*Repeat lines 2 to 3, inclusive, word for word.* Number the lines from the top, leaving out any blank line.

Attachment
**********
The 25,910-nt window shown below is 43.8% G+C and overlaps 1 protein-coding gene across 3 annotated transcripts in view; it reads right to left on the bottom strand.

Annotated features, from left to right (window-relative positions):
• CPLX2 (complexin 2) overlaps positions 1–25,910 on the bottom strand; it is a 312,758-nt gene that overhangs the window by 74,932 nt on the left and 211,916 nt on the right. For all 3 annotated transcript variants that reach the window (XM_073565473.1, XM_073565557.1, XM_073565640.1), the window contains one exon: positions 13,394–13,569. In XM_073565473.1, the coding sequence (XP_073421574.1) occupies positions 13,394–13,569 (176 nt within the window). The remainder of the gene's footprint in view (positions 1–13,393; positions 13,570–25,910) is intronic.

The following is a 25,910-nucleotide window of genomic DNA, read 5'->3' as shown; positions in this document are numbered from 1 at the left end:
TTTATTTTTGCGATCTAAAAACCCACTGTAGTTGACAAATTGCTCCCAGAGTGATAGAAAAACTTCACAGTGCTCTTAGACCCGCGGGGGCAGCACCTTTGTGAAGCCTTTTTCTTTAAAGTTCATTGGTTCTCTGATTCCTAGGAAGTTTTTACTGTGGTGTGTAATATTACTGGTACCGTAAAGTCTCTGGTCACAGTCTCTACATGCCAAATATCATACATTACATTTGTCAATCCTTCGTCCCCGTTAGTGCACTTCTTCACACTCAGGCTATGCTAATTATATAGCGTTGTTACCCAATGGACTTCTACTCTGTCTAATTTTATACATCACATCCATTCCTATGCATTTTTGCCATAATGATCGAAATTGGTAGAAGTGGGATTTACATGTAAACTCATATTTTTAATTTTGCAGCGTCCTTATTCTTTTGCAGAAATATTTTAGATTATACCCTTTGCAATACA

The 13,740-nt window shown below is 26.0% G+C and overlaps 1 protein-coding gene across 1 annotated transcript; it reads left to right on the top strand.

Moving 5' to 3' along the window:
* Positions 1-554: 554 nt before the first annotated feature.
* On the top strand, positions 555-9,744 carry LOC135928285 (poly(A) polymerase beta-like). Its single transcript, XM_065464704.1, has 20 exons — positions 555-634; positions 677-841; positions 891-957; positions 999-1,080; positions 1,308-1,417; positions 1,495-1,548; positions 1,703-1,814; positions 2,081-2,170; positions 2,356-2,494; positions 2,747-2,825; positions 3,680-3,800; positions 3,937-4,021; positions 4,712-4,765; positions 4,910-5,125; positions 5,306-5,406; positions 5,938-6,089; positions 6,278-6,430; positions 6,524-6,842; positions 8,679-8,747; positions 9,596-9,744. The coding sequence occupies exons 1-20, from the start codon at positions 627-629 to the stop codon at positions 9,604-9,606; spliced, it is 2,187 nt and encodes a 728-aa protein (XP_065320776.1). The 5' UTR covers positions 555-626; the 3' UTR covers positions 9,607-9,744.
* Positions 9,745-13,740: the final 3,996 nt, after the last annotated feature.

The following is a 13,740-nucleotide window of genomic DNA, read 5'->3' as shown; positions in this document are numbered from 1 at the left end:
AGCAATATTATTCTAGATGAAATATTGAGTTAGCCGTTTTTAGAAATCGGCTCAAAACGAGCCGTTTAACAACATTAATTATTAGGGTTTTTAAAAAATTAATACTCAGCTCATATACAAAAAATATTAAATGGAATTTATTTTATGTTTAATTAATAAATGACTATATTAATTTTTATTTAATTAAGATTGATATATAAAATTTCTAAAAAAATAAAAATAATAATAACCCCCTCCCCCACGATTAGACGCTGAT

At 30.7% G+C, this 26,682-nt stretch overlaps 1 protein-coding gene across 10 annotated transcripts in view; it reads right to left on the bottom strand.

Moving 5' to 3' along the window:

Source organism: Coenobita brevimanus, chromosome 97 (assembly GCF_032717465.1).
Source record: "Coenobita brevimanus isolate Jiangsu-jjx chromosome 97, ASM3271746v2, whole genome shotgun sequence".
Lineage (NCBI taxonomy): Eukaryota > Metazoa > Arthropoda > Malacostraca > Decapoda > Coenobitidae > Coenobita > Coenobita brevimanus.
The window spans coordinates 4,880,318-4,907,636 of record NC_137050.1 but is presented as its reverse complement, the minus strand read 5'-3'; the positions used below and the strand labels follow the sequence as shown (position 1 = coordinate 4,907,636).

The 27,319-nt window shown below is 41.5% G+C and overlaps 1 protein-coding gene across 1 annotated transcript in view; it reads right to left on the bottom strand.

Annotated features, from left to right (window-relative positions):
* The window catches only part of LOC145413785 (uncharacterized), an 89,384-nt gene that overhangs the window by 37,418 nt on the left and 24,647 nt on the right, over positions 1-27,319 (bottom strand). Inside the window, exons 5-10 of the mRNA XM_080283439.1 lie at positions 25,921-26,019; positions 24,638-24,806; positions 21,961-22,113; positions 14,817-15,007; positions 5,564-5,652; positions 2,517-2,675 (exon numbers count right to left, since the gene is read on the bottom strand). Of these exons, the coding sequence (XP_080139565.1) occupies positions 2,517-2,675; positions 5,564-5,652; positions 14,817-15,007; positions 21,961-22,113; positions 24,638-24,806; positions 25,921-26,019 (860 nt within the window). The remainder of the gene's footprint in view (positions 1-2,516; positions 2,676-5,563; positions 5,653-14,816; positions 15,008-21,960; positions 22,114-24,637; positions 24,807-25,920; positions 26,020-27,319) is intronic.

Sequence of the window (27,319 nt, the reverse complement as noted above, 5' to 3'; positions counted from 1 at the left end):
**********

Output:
Annotated features, from left to right (window-relative positions):
• CPLX2 (complexin 2) overlaps positions 1–25,910 on the bottom strand; it is a 312,758-nt gene that overhangs the window by 74,932 nt on the left and 211,916 nt on the right. For all 3 annotated transcript variants that reach the window (XM_073565473.1, XM_073565557.1, XM_073565640.1), the window contains one exon: positions 13,394–13,569. In XM_073565473.1, the coding sequence (XP_073421574.1) occupies positions 13,394–13,569 (176 nt within the window). The remainder of the gene's footprint in view (positions 1–13,393; positions 13,570–25,910) is intronic.